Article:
I always celebrate Thanksgiving with mixed emotions. If I look at the real history of the holiday it leaves little to celebrate. I’m sure that when the Wampanoag People feasted with the pilgrim colonists, saving them from a dreadful winter of starvation (because that’s what human beings do for one another) they had no idea what lay ahead. I’ve sure the pilgrims were thinking “thanks for the food. Next year we kill your women and children and steal your land.” It’s no wonder Thanksgiving is a day of mourning for my Indigenous brothers. True history is usually hard to celebrate.
However, I grew up in a middle-class, white, suburban, and fundamentalist Christian home in Texas. That’s not the Thanksgiving story I was told. Mine was much more pleasant than the reality and had a white supremacy spin put on the whole thing, but that another story. Thanksgiving became a holiday to be celebrated with too much food, family, friends, and Dallas Cowboy football. My Dad was transferred to Denver in 1969. Coloradoans didn’t take to Texans moving there (after skiing with them I understand why…) so all my parents’ friends (mostly ex-patriate Texans and mostly from church) got together each Thanksgiving to feast together and watch the Dallas Cowboys.
We communally held our breath as Clint Longley threw his “Hail Mary” pass to Drew Pearson to win the game against the hated Washington Redskins on Thanksgiving 1974. Clint was the son of one of our church members and big brother to one of my friends. He’d also graduated from Abilene Christian College which is where all of most of our friend’s children either went or would go. We all watched the number one moment in Thanksgiving history. I’ve never seen such excitement, and given what professional football has become, may never see again. I’m quite sure Jerry Jones is the anti-Christ…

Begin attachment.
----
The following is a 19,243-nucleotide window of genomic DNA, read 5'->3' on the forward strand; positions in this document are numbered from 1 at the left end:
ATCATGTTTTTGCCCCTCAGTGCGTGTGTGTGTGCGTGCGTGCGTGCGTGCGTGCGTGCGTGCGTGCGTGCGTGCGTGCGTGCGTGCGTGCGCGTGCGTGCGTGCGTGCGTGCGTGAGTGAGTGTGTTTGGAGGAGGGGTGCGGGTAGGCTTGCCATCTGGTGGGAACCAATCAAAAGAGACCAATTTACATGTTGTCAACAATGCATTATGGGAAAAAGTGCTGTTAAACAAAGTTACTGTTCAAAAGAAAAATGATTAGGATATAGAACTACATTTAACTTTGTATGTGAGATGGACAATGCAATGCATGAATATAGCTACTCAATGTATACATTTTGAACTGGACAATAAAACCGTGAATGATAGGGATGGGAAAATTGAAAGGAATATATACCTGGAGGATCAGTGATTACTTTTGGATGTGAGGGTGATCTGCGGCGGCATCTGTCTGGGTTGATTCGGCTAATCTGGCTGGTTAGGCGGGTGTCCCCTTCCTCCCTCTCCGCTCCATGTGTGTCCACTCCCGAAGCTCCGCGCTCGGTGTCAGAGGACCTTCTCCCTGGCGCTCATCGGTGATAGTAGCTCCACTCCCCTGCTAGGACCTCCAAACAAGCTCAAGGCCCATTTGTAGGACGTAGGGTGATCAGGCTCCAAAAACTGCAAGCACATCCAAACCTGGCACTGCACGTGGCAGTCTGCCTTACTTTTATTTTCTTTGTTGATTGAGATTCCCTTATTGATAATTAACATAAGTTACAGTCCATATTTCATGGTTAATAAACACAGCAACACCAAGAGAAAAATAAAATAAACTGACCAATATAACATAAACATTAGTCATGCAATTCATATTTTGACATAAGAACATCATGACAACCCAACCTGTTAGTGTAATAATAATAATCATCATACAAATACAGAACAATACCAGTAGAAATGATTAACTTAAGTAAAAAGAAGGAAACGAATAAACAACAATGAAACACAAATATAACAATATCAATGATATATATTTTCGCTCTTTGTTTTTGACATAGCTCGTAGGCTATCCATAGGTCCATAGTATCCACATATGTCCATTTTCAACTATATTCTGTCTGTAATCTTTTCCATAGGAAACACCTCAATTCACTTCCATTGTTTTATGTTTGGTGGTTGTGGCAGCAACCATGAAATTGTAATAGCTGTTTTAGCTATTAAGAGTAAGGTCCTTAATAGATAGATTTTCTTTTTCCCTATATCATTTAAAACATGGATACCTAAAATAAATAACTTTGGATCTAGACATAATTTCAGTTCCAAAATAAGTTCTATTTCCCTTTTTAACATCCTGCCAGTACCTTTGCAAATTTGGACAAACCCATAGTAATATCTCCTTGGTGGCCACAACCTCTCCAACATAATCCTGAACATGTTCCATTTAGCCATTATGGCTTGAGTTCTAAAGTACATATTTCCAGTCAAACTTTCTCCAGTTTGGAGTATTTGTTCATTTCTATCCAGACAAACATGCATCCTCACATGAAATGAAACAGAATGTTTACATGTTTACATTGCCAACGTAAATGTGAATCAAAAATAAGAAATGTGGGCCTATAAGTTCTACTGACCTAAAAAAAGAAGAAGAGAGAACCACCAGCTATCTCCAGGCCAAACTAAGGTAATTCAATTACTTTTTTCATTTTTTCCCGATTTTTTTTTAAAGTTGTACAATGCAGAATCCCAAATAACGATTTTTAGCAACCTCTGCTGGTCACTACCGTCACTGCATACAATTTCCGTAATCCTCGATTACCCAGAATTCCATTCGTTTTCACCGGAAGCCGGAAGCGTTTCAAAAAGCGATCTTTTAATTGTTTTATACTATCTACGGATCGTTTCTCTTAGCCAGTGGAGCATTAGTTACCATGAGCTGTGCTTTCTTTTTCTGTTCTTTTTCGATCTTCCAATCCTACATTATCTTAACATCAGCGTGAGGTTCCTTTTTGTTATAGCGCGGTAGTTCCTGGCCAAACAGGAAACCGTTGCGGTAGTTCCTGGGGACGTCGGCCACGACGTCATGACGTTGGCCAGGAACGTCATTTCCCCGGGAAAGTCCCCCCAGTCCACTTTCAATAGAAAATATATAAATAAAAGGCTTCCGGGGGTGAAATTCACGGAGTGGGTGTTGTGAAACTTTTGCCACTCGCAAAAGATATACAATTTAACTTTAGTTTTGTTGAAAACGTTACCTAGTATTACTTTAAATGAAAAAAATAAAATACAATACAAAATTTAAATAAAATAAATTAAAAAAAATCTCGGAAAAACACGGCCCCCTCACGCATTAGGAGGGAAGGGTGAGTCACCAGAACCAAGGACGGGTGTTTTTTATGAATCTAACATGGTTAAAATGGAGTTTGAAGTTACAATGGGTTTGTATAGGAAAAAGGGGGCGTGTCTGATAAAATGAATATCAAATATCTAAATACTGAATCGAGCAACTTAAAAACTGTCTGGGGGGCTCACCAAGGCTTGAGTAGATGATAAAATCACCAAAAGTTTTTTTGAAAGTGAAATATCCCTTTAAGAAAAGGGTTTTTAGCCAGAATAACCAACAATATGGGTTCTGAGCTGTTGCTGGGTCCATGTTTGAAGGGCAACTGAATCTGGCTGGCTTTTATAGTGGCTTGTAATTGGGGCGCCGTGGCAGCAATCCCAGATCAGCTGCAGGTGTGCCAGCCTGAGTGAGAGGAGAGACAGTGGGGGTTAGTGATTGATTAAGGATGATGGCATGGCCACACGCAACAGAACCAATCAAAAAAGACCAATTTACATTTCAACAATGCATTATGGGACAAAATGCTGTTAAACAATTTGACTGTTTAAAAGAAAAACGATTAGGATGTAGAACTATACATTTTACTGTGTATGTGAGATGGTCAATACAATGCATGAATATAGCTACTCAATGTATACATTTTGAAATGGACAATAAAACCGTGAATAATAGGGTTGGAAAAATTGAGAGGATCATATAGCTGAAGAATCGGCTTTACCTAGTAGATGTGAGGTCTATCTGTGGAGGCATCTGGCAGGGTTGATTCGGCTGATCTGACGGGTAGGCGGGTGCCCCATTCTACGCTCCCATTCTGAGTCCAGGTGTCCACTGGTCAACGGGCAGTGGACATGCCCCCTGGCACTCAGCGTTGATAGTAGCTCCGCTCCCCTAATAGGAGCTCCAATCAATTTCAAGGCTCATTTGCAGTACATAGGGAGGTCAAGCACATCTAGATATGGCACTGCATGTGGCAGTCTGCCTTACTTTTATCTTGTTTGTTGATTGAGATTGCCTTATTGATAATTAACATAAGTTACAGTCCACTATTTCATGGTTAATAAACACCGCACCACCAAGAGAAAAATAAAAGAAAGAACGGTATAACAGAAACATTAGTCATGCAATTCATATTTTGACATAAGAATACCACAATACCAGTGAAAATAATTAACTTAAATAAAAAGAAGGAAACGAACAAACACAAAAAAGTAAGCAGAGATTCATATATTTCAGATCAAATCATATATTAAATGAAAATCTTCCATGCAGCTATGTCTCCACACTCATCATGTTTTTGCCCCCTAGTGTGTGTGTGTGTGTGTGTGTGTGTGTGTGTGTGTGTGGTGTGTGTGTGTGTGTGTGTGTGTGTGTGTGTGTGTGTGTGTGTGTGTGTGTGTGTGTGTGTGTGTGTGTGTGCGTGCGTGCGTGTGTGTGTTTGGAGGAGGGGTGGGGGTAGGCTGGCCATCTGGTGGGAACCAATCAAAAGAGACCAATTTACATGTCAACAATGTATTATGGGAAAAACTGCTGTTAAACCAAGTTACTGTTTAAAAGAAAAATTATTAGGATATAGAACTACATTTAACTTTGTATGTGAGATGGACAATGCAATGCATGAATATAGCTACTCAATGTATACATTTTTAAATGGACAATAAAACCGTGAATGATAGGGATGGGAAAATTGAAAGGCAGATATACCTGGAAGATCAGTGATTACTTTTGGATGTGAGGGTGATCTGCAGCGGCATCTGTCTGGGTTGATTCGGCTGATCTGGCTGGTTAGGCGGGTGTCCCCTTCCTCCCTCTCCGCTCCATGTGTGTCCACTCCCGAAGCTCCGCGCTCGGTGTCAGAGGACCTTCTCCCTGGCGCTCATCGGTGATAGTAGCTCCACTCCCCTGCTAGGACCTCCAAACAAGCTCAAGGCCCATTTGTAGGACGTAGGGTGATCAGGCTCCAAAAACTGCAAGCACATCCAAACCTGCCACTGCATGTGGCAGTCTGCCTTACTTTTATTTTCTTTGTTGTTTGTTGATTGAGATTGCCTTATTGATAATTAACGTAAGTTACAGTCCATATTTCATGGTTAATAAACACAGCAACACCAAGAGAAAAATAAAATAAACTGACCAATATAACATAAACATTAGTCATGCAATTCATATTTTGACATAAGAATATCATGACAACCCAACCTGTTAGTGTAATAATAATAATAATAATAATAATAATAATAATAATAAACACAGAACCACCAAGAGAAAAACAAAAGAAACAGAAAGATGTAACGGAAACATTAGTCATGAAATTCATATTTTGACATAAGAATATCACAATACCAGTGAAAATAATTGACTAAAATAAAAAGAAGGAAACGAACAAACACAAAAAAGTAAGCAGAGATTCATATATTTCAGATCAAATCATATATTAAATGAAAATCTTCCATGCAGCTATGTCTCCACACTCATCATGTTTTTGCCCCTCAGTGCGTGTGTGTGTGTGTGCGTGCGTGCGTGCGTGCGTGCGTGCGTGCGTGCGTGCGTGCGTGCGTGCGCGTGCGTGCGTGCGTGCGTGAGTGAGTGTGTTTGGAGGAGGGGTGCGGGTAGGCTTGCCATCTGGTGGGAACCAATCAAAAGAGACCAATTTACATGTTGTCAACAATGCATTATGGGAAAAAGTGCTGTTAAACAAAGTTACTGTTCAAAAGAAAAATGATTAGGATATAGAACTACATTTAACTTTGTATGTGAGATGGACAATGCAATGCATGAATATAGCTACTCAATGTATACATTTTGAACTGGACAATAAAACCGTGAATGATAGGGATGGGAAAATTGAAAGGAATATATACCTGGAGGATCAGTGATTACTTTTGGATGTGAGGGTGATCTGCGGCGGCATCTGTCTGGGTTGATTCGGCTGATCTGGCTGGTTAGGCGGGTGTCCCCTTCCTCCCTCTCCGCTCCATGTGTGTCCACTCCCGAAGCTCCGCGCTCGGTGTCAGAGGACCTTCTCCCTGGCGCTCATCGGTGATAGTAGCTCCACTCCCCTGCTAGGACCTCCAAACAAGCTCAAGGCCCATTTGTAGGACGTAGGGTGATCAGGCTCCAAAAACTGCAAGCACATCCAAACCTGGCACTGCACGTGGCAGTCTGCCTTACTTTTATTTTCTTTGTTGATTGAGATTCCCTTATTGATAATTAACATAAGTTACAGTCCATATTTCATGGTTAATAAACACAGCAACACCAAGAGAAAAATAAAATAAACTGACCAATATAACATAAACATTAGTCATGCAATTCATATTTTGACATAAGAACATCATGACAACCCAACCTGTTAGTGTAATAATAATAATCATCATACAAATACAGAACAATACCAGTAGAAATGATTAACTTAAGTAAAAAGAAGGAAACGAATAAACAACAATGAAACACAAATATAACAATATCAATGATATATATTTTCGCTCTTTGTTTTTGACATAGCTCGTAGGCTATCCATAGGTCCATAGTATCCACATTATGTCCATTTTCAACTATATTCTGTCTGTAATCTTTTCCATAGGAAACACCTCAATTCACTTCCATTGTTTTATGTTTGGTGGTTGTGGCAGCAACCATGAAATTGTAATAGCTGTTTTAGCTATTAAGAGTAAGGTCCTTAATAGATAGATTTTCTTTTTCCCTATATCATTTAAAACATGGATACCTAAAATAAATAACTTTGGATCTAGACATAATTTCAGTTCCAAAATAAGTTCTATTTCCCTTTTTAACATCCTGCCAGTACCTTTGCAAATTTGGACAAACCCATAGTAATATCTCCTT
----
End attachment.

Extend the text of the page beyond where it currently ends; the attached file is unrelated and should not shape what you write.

Years have passed and many Thanksgivings have drifted in and out of my memory. Grown kids and grandkids make planning Thanksgiving difficult. This year I’ll put a smile on my face and hope January 2nd comes quickly. The holidays have become a difficult time for me. My son Jeremy died two years ago. He was born on Christmas Day during the Denver “Blizzard of ‘82” so the holidays bring a lot of melancholy with them. I miss my son. Grief is a bitch…
Last year, Margaret and I celebrated Thanksgiving with my “birth” family in Kentucky. It was amazing to be with so many people that looked like me. That helped me through so many difficult days. This year I got a phone call from Momma that took the wind out of whatever sails I had – the cancer has returned, and the prognosis is not good (Momma was quick to remind me not to count her out yet. They’ve said that before.) I’ll be spending Christmas in Kentucky this year, making new memories with my people, my Momma. Sometimes I think that Jeremy’s behind all this. I don’t think he wants this to be a depressing time of year for his family. I know Momma doesn’t. Maybe the new memories will make a difference. I hope so.
I’ve often thought Thanksgiving was more of a commercialized greeting card holiday. I strive to be grateful each and every day, not just on the fourth Thursday of November. Thanksgiving may be a special day to say thanks for the many blessings we have, but gratitude is something to be exercised all the time – 365 days a year. Gratitude is a verb, it’s action. Gratitude is taking care of the things we’ve been given – our world, our families, and each other.
We spent this Thanksgiving with friends, many of whom I haven’t seen in a couple of years (thanks to COVID). Our host reminded me that we were celebrating with our family of choice. It made me smile. It also reminded me to show my gratitude for the wonderful friends I have by being more accessible. I’m not going to wait for New Years to start on that resolution.
I hope that all of you had a blessed, peaceful Thanksgiving and the holidays bring you cheer, peace, and appreciation for all that’s been given each of you. I do appreciate so very much those of you who take a couple of minutes out of your busy day to read the ramblings of some old guy in Fort Worth, Texas!
4 thoughts on “Happy Holidays? Eh…”
Thank you for sharing your thoughts on this holiday and why Christmas time is difficult for you. Sorry to hear about your Momma’s cancer.
I pray that you feel God’s presence through this time.
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Thank you. As she reminded me yesterday, don’t count her out. They’ve said this twice…
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Thanks, Greg, for your story. Enjoy your trip to spend time with your mother. My mom passed about 8 years ago at age 96 and I think of her and Dad often with fond memories. I was blessed to be raised in a very small farm community of 300 souls in Central Illinois.
God bless you and Margaret and all your friends and family. Dennis
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Bless you and yours as well Dennis!